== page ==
Since back-up is such a regular chore for the IT department, you might expect the process to be pretty stress-free.

But at many companies, that’s simply not the case, says Jonathan Woods, a strategic architect at Logicalis. “Technical failures aren’t uncommon, and there are a bunch of other risks to consider: operator error, bandwidth constraints, and damage caused by poor handling of tapes, for example,” he says.

Fortunately, he says, there are a number of simple steps, which can make an example disaster recovery plan, that companies can take that should help them mitigate against a back-up disaster:

1. Align your back-up strategy with your wider business recovery strategy

The back-up process can only be successful if it is closely tied to the needs of the individual applications that your organisation uses to carry out its day-to-day business activities, says Woods. “For every application, you need to have a recovery time objective (the maximum time between an event and the time at which a system must be returned to operation) and a recovery point objective (the maximum acceptable time between the last available back-up and the time a disruption occurs). You also need to know which servers those applications are running on, and where they are physically located,” he says.

2. Size your solution carefully

A common mistake is to underestimate the size of the back-up solution you require, says Woods: “Make sure you do the maths properly: have you got enough tape, enough tape drives, enough bandwidth? Is the back-up server capable of handling the number of drives you require? Have you sized for the future, ensuring that the back-up solution will still be sufficient in a year or two years’ time?” And for applications that demand the highest levels of availability, he adds, back-up may simply not be appropriate – a full replication of operational data to an offsite location may be required instead.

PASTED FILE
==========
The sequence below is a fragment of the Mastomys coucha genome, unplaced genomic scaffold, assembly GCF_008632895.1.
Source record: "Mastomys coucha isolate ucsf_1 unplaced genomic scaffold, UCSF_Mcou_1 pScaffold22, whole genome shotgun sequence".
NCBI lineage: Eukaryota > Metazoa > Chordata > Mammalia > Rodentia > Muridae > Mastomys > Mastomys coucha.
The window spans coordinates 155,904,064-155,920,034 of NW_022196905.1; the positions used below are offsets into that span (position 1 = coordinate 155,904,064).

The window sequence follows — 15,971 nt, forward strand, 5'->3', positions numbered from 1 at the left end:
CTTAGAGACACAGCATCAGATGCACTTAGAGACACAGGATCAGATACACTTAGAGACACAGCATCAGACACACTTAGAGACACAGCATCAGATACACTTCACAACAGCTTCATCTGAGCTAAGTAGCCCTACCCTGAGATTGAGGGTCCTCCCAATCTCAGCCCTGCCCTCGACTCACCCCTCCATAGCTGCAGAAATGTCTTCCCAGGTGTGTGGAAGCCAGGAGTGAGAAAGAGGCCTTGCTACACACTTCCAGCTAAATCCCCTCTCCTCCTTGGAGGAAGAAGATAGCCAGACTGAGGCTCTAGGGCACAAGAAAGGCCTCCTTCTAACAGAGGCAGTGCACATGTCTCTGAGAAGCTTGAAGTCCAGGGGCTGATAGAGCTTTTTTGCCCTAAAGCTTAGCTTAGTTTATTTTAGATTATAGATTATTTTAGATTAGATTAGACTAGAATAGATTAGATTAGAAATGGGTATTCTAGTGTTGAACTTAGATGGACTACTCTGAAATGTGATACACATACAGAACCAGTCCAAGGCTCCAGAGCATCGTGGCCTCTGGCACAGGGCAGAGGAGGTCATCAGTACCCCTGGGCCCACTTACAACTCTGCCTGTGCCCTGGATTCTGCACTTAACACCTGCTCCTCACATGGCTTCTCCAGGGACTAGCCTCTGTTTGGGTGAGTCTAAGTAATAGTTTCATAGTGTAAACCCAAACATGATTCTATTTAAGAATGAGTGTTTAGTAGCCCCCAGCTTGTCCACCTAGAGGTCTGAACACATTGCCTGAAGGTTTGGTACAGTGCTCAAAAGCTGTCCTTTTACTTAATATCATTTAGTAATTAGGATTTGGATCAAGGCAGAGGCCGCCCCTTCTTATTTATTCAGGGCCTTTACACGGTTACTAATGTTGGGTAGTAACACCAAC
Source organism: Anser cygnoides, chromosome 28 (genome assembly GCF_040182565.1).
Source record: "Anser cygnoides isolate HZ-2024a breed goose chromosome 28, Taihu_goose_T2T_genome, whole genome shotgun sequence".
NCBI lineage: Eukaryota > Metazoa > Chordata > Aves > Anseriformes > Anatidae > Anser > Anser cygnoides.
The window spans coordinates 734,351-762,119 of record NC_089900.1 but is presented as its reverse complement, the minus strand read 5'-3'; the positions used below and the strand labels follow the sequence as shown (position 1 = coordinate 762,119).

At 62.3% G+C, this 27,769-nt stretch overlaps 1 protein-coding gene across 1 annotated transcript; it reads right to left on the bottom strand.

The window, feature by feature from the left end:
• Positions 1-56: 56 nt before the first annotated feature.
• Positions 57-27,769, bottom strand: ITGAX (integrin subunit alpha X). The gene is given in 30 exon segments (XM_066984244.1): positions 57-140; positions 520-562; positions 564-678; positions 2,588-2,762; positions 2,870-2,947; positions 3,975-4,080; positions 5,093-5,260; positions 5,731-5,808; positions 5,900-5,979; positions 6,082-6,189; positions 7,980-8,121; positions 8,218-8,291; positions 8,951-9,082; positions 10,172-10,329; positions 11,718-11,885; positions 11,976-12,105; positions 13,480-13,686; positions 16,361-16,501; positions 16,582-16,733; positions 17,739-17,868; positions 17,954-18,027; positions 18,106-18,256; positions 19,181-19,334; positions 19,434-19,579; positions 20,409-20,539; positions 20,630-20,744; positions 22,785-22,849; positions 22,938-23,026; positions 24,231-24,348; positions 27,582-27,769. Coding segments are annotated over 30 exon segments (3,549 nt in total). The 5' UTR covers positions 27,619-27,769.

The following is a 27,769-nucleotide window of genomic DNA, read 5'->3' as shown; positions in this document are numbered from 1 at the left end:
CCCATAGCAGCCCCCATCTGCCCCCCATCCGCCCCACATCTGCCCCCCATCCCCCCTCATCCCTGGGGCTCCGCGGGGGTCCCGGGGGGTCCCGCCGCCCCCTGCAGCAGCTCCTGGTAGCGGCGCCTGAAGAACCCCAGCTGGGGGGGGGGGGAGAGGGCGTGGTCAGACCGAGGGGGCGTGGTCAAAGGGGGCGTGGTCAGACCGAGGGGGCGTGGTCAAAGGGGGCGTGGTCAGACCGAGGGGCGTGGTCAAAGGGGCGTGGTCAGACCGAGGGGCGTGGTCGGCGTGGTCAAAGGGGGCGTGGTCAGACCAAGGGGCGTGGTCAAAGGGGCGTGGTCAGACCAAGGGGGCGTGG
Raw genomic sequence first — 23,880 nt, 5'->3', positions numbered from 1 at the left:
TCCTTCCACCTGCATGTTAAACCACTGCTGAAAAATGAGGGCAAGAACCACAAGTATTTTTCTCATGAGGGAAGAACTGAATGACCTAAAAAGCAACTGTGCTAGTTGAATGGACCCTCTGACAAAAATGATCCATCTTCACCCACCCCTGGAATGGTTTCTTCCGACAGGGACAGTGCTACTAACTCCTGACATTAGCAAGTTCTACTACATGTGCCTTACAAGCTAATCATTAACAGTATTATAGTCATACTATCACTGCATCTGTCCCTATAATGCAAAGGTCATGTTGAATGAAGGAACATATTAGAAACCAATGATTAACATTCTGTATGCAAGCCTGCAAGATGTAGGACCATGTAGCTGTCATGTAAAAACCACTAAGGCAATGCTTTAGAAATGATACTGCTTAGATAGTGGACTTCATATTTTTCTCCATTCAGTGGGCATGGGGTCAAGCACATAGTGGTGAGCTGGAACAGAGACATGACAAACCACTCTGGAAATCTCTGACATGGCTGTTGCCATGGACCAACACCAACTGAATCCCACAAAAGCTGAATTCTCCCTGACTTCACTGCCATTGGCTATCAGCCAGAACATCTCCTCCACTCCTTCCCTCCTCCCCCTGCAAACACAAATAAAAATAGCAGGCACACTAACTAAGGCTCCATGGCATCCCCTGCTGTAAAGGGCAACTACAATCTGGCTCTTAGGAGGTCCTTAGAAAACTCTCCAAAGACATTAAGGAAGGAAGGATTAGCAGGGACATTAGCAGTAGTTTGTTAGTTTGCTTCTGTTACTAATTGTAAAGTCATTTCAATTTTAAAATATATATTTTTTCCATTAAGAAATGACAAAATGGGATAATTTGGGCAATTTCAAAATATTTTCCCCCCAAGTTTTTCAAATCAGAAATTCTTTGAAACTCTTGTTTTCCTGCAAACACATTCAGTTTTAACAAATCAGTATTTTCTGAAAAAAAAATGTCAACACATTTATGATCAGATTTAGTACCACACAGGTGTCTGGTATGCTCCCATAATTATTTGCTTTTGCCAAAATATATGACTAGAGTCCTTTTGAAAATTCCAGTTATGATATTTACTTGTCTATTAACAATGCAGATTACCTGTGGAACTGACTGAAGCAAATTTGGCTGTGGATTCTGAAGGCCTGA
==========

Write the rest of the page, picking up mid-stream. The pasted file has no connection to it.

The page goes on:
3. Pick your media well

Tape doesn’t last forever – it tends to deteriorate over time, expecially when data has been written and overwritten to it numerous times, says Woods. Still, it is cost-effective, reliable and newer tape technologies offer greater capacities than ever before. An alternative to tape, adds Woods, is low-cost Serial ATA disk technology, which performs particularly well for full, sequential backups, but tends to be less suitable for incremental back-ups, where only data that has changed since the last back-up is captured. “Either way, pay attention to the manufacturer’s instructions for use, and ignore the expiry date given for a piece of storage media at your peril,” says Woods.

4. Don’t walk away!

Storage administrators may dream of a fully automated back-up, but the truth is that, in most environments, some degree of monitoring and human intervention will be required. “You’ve got to keep your eye on a back-up process. Never, ever assume that a back-up has been successful without verifying whether that’s true or not” says Woods. “It’s simply not worth the risk”.

By Ban